Hip Fractures in the Elderly Population

It is estimated that more than 300,000 people over the age of 65 experience a hip fracture. Over 95% of those are caused by a fall. Hip fractures are much more dangerous in the elderly population and surgery to repair it causes a significant decline in independence for many people. In one study just 41% of patients over 90 treated with intensive rehabilitation became fully independent and ambulatory again. While 80% did return to their prior level of functioning. Various studies have shown a one year mortality rate of 21% for elderly patients with a hip fracture and the 12 year mortality rate doubles after a hip fracture. One of the biggest risk factors is being female, statistically 70% of all hip fractures occur in women! Other factors are smoking, osteoporosis, long term COPD medications, history of falling, and medications or medical conditions causing dizziness. 

90% of hip fractures are one of the following types: Femoral neck fracture which occurs at the neck of the ball part of the joint. They are common among the elderly with osteoporosis and can be responsible for a complication where blood flow to the joint is compromised requiring emergency surgery to repair it.  The other most common fracture is an Intertrochanteric Fracture which occurs about 3-4 inches below the joint  and does not interrupt the blood flow to the joint. It is also usually an easier fracture to repair surgically.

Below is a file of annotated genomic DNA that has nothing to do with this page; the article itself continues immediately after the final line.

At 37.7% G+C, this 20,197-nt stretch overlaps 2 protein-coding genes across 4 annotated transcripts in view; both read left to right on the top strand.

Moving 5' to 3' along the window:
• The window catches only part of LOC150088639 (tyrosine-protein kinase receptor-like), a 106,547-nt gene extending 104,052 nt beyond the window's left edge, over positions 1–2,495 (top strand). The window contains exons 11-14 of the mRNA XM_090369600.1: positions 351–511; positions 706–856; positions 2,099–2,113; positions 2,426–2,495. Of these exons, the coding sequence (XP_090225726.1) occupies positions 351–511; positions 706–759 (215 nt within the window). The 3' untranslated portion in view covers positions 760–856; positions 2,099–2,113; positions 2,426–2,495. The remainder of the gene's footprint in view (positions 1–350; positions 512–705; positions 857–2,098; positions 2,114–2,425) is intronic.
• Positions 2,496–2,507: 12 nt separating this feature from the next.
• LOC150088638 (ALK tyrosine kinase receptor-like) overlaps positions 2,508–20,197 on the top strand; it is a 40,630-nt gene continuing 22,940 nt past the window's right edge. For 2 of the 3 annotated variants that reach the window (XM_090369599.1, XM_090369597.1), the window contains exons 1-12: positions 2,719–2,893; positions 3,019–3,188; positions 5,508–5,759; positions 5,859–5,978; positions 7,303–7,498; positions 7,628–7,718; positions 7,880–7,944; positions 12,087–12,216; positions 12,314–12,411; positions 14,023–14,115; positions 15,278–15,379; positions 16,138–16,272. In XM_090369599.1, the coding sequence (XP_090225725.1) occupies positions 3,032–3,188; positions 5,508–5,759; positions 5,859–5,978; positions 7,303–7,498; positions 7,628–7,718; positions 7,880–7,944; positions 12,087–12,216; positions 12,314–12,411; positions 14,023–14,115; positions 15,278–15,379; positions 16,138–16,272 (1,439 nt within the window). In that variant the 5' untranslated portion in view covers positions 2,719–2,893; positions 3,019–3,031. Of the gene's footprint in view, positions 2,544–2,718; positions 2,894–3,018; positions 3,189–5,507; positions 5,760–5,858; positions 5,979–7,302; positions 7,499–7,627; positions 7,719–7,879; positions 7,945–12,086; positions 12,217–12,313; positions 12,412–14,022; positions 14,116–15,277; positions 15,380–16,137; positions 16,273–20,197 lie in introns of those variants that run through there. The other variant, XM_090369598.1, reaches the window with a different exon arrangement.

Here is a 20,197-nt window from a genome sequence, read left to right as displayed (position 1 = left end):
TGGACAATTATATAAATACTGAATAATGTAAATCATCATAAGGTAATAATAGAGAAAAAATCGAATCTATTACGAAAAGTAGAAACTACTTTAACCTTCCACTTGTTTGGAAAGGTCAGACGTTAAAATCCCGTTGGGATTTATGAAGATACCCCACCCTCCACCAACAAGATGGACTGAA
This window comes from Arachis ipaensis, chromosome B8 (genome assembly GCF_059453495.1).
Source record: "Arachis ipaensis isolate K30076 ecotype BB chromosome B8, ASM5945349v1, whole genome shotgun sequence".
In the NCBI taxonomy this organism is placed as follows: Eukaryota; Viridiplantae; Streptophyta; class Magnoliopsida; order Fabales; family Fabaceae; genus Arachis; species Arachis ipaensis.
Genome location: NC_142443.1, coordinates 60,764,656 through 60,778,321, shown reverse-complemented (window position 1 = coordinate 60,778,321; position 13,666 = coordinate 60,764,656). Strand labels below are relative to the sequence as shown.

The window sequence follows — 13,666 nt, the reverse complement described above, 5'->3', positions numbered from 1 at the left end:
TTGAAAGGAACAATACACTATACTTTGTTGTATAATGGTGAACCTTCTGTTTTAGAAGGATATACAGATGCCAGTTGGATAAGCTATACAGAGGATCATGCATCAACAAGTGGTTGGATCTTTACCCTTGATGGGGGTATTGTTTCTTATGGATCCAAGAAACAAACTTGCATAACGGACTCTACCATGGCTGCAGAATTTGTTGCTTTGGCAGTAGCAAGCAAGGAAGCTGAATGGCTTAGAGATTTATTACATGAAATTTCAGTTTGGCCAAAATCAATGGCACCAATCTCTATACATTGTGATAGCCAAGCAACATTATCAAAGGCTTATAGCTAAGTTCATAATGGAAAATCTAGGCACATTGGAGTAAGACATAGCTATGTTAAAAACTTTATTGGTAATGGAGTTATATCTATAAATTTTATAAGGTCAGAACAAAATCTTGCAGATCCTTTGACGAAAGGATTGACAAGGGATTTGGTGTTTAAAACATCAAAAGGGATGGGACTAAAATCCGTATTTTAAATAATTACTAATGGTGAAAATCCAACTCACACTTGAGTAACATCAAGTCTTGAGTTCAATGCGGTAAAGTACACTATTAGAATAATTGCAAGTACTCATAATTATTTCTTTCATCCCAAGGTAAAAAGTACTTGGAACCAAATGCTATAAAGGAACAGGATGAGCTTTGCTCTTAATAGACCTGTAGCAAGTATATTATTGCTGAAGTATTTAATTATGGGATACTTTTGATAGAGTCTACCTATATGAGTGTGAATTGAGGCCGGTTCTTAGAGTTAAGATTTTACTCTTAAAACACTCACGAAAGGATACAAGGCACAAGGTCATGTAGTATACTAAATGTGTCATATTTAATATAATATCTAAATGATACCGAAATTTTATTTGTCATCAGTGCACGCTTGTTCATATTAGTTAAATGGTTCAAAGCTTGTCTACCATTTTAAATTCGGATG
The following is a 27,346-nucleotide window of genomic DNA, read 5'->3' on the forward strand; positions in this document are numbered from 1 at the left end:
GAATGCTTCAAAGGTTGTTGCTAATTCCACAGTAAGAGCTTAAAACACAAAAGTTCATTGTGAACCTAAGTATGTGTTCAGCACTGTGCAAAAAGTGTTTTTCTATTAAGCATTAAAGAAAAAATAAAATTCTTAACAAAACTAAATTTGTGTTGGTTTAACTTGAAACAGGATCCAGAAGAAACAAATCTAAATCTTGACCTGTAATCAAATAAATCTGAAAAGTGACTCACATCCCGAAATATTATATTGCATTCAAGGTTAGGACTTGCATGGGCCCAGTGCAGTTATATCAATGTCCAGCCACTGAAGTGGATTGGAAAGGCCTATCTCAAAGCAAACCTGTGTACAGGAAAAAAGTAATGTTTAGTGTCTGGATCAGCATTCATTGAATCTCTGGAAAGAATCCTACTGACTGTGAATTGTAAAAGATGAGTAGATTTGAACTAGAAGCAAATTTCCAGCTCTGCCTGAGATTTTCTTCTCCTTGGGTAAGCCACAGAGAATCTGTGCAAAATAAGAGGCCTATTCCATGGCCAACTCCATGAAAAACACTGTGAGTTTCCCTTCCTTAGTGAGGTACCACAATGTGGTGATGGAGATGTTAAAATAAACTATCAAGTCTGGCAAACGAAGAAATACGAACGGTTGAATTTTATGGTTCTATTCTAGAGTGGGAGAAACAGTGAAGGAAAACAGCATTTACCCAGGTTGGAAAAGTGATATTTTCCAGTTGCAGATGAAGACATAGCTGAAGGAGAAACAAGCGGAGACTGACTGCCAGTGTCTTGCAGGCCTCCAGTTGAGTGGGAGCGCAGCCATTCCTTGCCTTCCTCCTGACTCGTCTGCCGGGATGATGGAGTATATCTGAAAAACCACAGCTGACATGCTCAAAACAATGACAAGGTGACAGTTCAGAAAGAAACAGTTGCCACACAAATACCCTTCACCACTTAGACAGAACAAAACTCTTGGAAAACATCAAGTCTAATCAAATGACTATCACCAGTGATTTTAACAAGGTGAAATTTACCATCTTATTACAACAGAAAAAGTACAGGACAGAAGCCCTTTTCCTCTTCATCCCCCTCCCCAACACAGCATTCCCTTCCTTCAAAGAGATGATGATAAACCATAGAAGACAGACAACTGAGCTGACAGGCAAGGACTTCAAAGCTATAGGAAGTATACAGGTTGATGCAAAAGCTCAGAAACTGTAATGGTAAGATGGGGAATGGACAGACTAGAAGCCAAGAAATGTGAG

Your orthopedic surgeon will choose the technique he uses to fix it based on where the fracture actually is on the bones. Most fractures along the femoral neck or ball will require a partial total hip replacement. Fractures farther down on the femur can be repaired with intramedullary rods or plates and screws, intertrochanteric fractures are usually repaired with either pins or cannulated hip screws placed diagonally across the fracture line. Hairline or stress fractures of the femur are sometimes allowed to heal without surgery. Patients will have a period of limited or no weight bearing until it is healed.  

There are some things we can all do to help prevent fractures; Eating a diet with sufficient levels of Vitamin D and Calcium, getting exercise daily to maintain mobility, have an annual eye exam to ensure your vision is good. Avoid smoking and excessive drinking of alcohol which can lead to balance and coordination problems. Remove fall hazards in the home, throw rugs, and electrical cords. Report any side effects of medications causing dizziness to your MD. As you age, stand up slowly to avoid rapid changes in blood pressure and consider using a cane or walker if you are unsteady on your feet. If you are over age 65 and you do fall, go to the hospital and get checked out to ensure there are no hip injuries. Be careful out there!